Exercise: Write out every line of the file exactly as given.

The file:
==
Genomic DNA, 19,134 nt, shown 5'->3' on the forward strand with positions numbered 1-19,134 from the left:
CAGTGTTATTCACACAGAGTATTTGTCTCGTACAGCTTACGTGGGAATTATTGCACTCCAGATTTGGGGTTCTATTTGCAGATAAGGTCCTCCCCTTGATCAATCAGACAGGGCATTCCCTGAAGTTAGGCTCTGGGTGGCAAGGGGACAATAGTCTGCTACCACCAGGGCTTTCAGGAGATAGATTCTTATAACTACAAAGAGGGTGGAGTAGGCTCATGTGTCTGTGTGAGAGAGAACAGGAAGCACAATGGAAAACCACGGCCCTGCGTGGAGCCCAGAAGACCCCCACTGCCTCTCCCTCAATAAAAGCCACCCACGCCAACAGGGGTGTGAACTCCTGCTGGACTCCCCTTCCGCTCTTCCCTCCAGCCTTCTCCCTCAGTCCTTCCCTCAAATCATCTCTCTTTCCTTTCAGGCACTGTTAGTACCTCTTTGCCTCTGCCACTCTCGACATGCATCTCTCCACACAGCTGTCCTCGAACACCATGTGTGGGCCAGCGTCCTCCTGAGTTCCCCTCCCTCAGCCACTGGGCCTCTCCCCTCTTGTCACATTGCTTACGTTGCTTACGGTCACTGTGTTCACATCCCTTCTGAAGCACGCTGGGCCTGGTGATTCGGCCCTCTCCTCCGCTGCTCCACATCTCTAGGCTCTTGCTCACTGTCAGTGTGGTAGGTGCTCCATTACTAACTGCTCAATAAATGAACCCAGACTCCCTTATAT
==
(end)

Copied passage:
Genomic DNA, 19,134 nt, shown 5'->3' on the forward strand with positions numbered 1-19,134 from the left:
CAGTGTTATTCACACAGAGTATTTGTCTCGTACAGCTTACGTGGGAATTATTGCACTCCAGATTTGGGGTTCTATTTGCAGATAAGGTCCTCCCCTTGATCAATCAGACAGGGCATTCCCTGAAGTTAGGCTCTGGGTGGCAAGGGGACAATAGTCTGCTACCACCAGGGCTTTCAGGAGATAGATTCTTATAACTACAAAGAGGGTGGAGTAGGCTCATGTGTCTGTGTGAGAGAGAACAGGAAGCACAATGGAAAACCACGGCCCTGCGTGGAGCCCAGAAGACCCCCACTGCCTCTCCCTCAATAAAAGCCACCCACGCCAACAGGGGTGTGAACTCCTGCTGGACTCCCCTTCCGCTCTTCCCTCCAGCCTTCTCCCTCAGTCCTTCCCTCAAATCATCTCTCTTTCCTTTCAGGCACTGTTAGTACCTCTTTGCCTCTGCCACTCTCGACATGCATCTCTCCACACAGCTGTCCTCGAACACCATGTGTGGGCCAGCGTCCTCCTGAGTTCCCCTCCCTCAGCCACTGGGCCTCTCCCCTCTTGTCACATTGCTTACGTTGCTTACGGTCACTGTGTTCACATCCCTTCTGAAGCACGCTGGGCCTGGTGATTCGGCCCTCTCCTCCGCTGCTCCACATCTCTAGGCTCTTGCTCACTGTCAGTGTGGTAGGTGCTCCATTACTAACTGCTCAATAAATGAACCCAGACTCCCTTATAT